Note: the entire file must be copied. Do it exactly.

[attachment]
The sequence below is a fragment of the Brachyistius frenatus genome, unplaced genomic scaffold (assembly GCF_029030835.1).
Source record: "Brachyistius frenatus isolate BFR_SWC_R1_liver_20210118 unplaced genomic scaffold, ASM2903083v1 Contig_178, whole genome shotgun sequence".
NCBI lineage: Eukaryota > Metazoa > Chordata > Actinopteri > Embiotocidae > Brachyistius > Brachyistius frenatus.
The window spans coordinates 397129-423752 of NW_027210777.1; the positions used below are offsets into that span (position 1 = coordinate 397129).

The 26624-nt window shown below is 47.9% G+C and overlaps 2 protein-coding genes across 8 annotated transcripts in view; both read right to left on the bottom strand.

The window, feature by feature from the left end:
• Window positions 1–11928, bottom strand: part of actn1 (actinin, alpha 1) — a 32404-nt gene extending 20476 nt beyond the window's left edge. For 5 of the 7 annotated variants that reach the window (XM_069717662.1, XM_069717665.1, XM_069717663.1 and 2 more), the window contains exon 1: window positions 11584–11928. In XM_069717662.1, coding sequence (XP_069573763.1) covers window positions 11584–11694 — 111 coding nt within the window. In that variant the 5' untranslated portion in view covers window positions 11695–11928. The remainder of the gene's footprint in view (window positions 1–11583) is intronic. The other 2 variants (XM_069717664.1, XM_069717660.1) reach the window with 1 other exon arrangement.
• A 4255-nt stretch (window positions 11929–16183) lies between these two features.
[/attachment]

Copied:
The sequence below is a fragment of the Brachyistius frenatus genome, unplaced genomic scaffold (assembly GCF_029030835.1).
Source record: "Brachyistius frenatus isolate BFR_SWC_R1_liver_20210118 unplaced genomic scaffold, ASM2903083v1 Contig_178, whole genome shotgun sequence".
NCBI lineage: Eukaryota > Metazoa > Chordata > Actinopteri > Embiotocidae > Brachyistius > Brachyistius frenatus.
The window spans coordinates 397129-423752 of NW_027210777.1; the positions used below are offsets into that span (position 1 = coordinate 397129).

The 26624-nt window shown below is 47.9% G+C and overlaps 2 protein-coding genes across 8 annotated transcripts in view; both read right to left on the bottom strand.

The window, feature by feature from the left end:
• Window positions 1–11928, bottom strand: part of actn1 (actinin, alpha 1) — a 32404-nt gene extending 20476 nt beyond the window's left edge. For 5 of the 7 annotated variants that reach the window (XM_069717662.1, XM_069717665.1, XM_069717663.1 and 2 more), the window contains exon 1: window positions 11584–11928. In XM_069717662.1, coding sequence (XP_069573763.1) covers window positions 11584–11694 — 111 coding nt within the window. In that variant the 5' untranslated portion in view covers window positions 11695–11928. The remainder of the gene's footprint in view (window positions 1–11583) is intronic. The other 2 variants (XM_069717664.1, XM_069717660.1) reach the window with 1 other exon arrangement.
• A 4255-nt stretch (window positions 11929–16183) lies between these two features.